**Go ahead, try and scrapbook that image!
***Which my son would no doubt find oddly pleasing. He prefers odd numbers to even. He thinks numbers divisible by two are the devil.
I remind myself that this too shall pass.
EVERY. SINGLE. DAY.
Missing Easter eggs–taken from fridge–still not found?
This too shall pass.
Two teardrop shaped containers of food coloring found in son’s bedroom. Two still unaccounted for. Mattress now looks like Jackson Pollock vomited there.
This too shall pass.
No clean clothes today…most of child’s pants cut up by scissors or missing. Must remember to check the heat ducts later…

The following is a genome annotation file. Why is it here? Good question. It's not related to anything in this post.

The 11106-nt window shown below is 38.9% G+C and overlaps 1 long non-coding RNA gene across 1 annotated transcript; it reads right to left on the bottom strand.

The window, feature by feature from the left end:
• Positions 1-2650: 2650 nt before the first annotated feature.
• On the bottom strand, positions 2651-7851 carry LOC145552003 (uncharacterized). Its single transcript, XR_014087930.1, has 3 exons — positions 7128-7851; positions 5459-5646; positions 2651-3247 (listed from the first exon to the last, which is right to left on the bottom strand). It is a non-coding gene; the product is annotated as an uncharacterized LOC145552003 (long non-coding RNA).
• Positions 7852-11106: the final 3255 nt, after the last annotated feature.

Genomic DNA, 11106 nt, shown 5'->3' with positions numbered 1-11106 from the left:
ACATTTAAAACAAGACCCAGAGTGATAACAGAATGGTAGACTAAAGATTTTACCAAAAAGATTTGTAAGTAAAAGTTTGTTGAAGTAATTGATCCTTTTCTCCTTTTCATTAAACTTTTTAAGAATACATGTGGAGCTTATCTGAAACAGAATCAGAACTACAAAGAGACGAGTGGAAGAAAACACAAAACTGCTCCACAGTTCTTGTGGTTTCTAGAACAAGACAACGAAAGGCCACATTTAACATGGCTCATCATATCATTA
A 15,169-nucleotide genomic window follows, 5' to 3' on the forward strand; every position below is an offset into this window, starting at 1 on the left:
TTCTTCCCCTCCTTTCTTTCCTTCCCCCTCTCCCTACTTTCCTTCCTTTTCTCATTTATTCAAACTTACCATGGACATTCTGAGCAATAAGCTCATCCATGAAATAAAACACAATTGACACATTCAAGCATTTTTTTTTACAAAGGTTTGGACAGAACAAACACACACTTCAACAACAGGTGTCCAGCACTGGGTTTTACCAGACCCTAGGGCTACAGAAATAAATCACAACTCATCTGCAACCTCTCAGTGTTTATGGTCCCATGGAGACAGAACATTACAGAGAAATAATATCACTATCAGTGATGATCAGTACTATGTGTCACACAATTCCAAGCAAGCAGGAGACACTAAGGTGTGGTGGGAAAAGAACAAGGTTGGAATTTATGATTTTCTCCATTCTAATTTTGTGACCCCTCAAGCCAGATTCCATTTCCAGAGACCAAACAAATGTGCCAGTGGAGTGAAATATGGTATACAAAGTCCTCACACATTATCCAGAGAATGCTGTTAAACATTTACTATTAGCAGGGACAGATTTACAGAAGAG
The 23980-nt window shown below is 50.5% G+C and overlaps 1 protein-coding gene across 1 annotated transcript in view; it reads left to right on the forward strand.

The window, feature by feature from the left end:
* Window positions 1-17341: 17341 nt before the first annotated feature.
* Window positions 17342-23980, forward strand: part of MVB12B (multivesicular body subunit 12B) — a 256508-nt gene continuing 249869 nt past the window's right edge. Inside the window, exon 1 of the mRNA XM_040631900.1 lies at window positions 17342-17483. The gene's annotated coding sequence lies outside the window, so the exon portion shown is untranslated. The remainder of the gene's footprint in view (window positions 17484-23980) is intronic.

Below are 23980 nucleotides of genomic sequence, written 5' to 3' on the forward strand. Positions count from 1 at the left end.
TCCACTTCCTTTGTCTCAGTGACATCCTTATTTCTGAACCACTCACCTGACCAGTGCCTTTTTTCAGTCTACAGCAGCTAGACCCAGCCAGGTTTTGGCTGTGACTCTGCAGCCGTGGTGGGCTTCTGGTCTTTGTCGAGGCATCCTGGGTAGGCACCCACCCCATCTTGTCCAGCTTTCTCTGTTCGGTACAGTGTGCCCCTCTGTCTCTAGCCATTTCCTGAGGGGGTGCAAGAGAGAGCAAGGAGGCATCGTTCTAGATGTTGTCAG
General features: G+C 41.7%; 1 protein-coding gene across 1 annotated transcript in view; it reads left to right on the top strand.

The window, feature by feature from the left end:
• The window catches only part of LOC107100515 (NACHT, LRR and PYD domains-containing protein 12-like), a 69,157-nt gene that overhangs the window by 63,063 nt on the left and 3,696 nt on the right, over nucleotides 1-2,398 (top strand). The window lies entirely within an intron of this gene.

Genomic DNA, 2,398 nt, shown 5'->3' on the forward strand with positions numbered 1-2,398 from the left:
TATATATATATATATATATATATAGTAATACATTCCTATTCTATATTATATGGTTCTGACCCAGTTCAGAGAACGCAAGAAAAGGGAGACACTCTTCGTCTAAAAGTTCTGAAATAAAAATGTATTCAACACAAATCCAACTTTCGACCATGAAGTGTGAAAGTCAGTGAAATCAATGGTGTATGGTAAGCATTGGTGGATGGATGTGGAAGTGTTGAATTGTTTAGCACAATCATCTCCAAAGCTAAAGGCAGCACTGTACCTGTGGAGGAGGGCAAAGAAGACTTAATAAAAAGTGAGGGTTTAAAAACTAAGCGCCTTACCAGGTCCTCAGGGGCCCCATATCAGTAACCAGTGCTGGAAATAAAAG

This too shall pass.
Looks in fridge. *Stares blankly* Where’d the chicken go?
This too shall pass.
If you are a happy parent, please stop reading here. If you find fulfillment of life in nurturing and raising your beautiful, perfect little yous. Go away. This is not the blog you are looking for and I won’t be nice about it.
If, however, you have had dark thoughts on miserable, cold days. If you haven’t showered in forever and aren’t entirely sure whether it’s Tuesday or the apocalypse. Join me, comrade. And welcome.
While studying to get a degree in Russian Studies*, we were assigned the work One Day In The Life of Ivan Denisovich by Alexander Solzhenitsyn. Its simplistic, yet brutal reflection of the miseries of life for prisoners in a Russian gulag are played out in a single day for the title character Ivan Denisovich. What I did not know then, while reading about the struggles of someone trapped in a cold, cheerless existence, is that it could just as well be a metaphor for what it is like to parent a special needs child.